What you do and what you tell people you do should be different things. Not because you should be lying about what you do, but because what you do is complicated and specific. What you tell people is simple and general. Management accounting is the day-to-day of accounting and is what most small businesses think of when they think about their finances. Financial accounting is what you show your banker or inventors.
The distinction between the two accounting methods can be boiled down to this – the bank doesn’t care that Joe bought the expensive toner, you do.
If you can only manage one kind of accounting, management accounting is the way to go. The goal of management accounting is to give you the information about your business that you need to make better business decisions.
You want to know where your cash is going, how much more you’ll have coming in, and what you can do to make more money. Management accounting gives you the tools to make smarter decisions about the future of your business.
Basically, management accounting is going to help you build a valuable budget. You can build these on a daily, weekly, or yearly basis. If you decide you never want to dive into accounting, you can just never do it.
I do not recommend this option, but no one can make you take part in management accounting.
Financial accounting is usually foisted upon you. Investors and bankers need this information, and in many cases, you’ll be legally required to provide it. Financial accounting is very regimented, being overseen by regulatory bodies, like the SEC in the USA.
With financial accounting, you’re explaining where all the money went. You’re looking back at the previous period, organizing everything you did with your cash, and presenting it all in a concise format.
A great example of financial accounting can be found in publicly traded companies’ annual 10-K filings – here’s Coke’s, as an example. About fifty pages in, you’ll get a summary of Coke’s fiscal 2014 income. It’s broken down into a few classic lines, like revenue, costs, gross margin, etc. In the US, the SEC mandates using generally accepted accounting principles (GAAP) for this reporting.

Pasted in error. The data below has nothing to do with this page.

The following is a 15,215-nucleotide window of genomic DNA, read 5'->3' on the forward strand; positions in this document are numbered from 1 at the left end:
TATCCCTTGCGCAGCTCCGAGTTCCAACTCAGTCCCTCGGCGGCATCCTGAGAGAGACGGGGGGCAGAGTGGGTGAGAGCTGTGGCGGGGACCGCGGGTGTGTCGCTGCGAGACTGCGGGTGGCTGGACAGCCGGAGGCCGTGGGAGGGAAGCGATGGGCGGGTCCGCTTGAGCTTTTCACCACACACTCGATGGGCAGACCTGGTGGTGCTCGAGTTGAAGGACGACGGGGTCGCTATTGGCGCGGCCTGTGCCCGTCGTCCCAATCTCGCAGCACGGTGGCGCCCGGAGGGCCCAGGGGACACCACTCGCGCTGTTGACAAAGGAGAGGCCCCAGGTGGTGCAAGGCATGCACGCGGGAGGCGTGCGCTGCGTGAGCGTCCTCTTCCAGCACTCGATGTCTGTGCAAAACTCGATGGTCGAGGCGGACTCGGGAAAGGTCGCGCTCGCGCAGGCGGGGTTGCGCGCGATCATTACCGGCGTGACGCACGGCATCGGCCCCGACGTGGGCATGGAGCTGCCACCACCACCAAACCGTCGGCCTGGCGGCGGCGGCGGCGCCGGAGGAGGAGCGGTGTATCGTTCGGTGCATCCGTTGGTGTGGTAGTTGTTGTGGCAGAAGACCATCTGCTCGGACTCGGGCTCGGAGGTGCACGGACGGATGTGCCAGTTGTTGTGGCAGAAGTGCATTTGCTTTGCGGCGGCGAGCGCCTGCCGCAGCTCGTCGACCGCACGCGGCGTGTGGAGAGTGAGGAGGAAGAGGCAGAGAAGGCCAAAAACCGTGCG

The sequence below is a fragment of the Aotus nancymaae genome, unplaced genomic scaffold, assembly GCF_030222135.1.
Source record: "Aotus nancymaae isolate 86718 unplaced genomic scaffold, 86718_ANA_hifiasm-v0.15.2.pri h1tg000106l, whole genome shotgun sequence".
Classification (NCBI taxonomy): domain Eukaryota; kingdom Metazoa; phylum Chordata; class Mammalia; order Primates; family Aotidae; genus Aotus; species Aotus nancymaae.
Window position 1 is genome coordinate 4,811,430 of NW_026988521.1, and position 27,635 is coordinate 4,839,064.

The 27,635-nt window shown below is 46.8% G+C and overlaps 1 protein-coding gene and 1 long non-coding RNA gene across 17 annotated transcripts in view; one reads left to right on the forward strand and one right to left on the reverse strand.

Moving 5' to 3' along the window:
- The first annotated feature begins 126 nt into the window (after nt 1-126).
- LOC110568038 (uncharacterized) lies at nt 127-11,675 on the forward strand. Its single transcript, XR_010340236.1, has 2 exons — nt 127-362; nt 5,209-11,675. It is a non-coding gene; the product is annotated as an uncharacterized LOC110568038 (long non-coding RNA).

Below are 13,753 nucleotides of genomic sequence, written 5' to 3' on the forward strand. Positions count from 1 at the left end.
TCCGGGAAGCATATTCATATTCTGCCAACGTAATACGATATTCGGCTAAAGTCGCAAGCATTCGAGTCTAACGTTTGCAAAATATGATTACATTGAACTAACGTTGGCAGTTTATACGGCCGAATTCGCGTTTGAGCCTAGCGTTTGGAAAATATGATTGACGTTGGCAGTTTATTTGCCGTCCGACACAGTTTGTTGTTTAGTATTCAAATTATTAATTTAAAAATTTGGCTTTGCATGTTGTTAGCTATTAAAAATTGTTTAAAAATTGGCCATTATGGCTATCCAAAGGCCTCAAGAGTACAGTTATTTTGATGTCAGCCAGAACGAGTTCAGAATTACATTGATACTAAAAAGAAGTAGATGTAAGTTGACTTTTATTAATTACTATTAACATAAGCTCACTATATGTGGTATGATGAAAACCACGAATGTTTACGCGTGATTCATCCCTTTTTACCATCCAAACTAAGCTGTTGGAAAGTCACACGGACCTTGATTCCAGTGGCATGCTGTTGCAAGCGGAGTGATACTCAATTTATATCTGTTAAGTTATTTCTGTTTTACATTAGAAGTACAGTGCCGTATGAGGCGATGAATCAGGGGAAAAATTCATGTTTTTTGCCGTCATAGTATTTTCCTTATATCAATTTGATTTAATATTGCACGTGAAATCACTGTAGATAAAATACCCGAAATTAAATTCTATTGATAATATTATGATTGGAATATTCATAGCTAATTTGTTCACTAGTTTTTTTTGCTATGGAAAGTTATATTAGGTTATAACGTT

If you’re company isn’t beholden to anyone, you can probably – talk to your accountant – skip financial accounting. In actuality, when tax time comes around, you’ll basically be building these reports to send off to the IRS anyways.
Why do both?
If you want your business to thrive, you should be doing some management accounting. Let me rephrase that – if you want your business to continue existing, you should be doing some management accounting. That should be the bare minimum for a business to stay afloat. You have to know what money you’re spending and what money you’ll have to spend.
If you’re already doing the mundane (tracking and predicting) small business accounting, I would suggest trying financial accounting on for size – even if it’s only once a year.
First off, you’ll save yourself time and money when tax time rolls around if you can simply hand off these readymade reports to your accountant. As I said, the IRS forms required for small businesses replicate most of the information you’ll be reporting on.
Financial accounting is like a mirror that reflects how other people see your business. You don’t have to agree with the reflection it shows you, but you should at least know what that reflection looks like. Amazon’s CEO, Jeff Bezos, is a great example of a businessman who disagrees with the picture painted by financial accounting, but who has reasons to explain why he disagrees.
Bezos rejects the classic earnings per share metric that most investors use as the gold standard for success. Instead, Bezos believes that Amazon should be maximizing its free cash flow per share. It doesn’t really matter what those terms mean or why they’re different, what matters is that Bezos uses GAAP reports to understand how others see his business and explains to them why he’s doing it a different way.
That practice, of justifying your actions, can lead you into a whole new world of insights. By trying on financial accounting every once and a while, you’ll get a whole new view of your company.
Header by Rachel Wille
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